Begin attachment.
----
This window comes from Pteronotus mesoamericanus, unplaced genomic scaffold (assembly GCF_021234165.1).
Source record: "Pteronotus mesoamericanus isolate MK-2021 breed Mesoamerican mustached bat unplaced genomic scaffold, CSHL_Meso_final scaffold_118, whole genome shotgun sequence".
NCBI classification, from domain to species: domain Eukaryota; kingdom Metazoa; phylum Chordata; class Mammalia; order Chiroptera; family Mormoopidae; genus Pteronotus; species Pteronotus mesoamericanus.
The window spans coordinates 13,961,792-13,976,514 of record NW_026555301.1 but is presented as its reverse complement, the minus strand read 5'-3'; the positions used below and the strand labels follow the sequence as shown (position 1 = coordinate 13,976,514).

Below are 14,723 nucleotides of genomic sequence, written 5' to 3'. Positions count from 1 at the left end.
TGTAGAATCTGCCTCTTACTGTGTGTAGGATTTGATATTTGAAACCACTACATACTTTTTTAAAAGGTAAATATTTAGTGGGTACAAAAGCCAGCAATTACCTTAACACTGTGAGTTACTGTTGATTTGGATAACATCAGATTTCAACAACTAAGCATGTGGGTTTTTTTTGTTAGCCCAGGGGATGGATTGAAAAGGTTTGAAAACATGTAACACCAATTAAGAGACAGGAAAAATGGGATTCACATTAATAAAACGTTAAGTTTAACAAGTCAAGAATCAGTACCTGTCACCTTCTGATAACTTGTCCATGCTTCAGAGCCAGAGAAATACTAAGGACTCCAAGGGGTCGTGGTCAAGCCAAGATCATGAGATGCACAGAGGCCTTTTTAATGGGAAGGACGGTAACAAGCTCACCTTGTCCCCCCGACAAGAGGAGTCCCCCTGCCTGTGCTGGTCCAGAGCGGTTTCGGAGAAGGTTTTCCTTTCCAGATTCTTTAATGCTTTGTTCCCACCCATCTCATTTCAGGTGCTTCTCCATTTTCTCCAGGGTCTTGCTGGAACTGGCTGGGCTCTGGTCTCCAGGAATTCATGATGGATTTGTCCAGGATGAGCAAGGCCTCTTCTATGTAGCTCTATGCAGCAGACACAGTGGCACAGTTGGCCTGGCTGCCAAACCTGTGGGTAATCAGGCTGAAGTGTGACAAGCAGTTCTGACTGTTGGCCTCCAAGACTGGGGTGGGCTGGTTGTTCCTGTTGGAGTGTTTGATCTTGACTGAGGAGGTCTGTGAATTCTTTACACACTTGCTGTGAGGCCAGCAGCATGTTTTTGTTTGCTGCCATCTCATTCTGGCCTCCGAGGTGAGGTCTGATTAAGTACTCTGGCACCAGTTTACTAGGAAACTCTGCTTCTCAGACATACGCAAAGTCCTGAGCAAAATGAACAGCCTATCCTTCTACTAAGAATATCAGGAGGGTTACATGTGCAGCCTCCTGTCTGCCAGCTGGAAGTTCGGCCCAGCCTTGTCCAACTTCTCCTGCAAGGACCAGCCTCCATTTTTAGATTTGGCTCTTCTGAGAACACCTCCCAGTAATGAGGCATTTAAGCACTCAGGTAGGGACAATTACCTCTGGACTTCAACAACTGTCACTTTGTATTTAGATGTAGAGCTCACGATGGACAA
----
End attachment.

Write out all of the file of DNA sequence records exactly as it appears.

This window comes from Pteronotus mesoamericanus, unplaced genomic scaffold (assembly GCF_021234165.1).
Source record: "Pteronotus mesoamericanus isolate MK-2021 breed Mesoamerican mustached bat unplaced genomic scaffold, CSHL_Meso_final scaffold_118, whole genome shotgun sequence".
NCBI classification, from domain to species: domain Eukaryota; kingdom Metazoa; phylum Chordata; class Mammalia; order Chiroptera; family Mormoopidae; genus Pteronotus; species Pteronotus mesoamericanus.
The window spans coordinates 13,961,792-13,976,514 of record NW_026555301.1 but is presented as its reverse complement, the minus strand read 5'-3'; the positions used below and the strand labels follow the sequence as shown (position 1 = coordinate 13,976,514).

Below are 14,723 nucleotides of genomic sequence, written 5' to 3'. Positions count from 1 at the left end.
TGTAGAATCTGCCTCTTACTGTGTGTAGGATTTGATATTTGAAACCACTACATACTTTTTTAAAAGGTAAATATTTAGTGGGTACAAAAGCCAGCAATTACCTTAACACTGTGAGTTACTGTTGATTTGGATAACATCAGATTTCAACAACTAAGCATGTGGGTTTTTTTTGTTAGCCCAGGGGATGGATTGAAAAGGTTTGAAAACATGTAACACCAATTAAGAGACAGGAAAAATGGGATTCACATTAATAAAACGTTAAGTTTAACAAGTCAAGAATCAGTACCTGTCACCTTCTGATAACTTGTCCATGCTTCAGAGCCAGAGAAATACTAAGGACTCCAAGGGGTCGTGGTCAAGCCAAGATCATGAGATGCACAGAGGCCTTTTTAATGGGAAGGACGGTAACAAGCTCACCTTGTCCCCCCGACAAGAGGAGTCCCCCTGCCTGTGCTGGTCCAGAGCGGTTTCGGAGAAGGTTTTCCTTTCCAGATTCTTTAATGCTTTGTTCCCACCCATCTCATTTCAGGTGCTTCTCCATTTTCTCCAGGGTCTTGCTGGAACTGGCTGGGCTCTGGTCTCCAGGAATTCATGATGGATTTGTCCAGGATGAGCAAGGCCTCTTCTATGTAGCTCTATGCAGCAGACACAGTGGCACAGTTGGCCTGGCTGCCAAACCTGTGGGTAATCAGGCTGAAGTGTGACAAGCAGTTCTGACTGTTGGCCTCCAAGACTGGGGTGGGCTGGTTGTTCCTGTTGGAGTGTTTGATCTTGACTGAGGAGGTCTGTGAATTCTTTACACACTTGCTGTGAGGCCAGCAGCATGTTTTTGTTTGCTGCCATCTCATTCTGGCCTCCGAGGTGAGGTCTGATTAAGTACTCTGGCACCAGTTTACTAGGAAACTCTGCTTCTCAGACATACGCAAAGTCCTGAGCAAAATGAACAGCCTATCCTTCTACTAAGAATATCAGGAGGGTTACATGTGCAGCCTCCTGTCTGCCAGCTGGAAGTTCGGCCCAGCCTTGTCCAACTTCTCCTGCAAGGACCAGCCTCCATTTTTAGATTTGGCTCTTCTGAGAACACCTCCCAGTAATGAGGCATTTAAGCACTCAGGTAGGGACAATTACCTCTGGACTTCAACAACTGTCACTTTGTATTTAGATGTAGAGCTCACGATGGACAA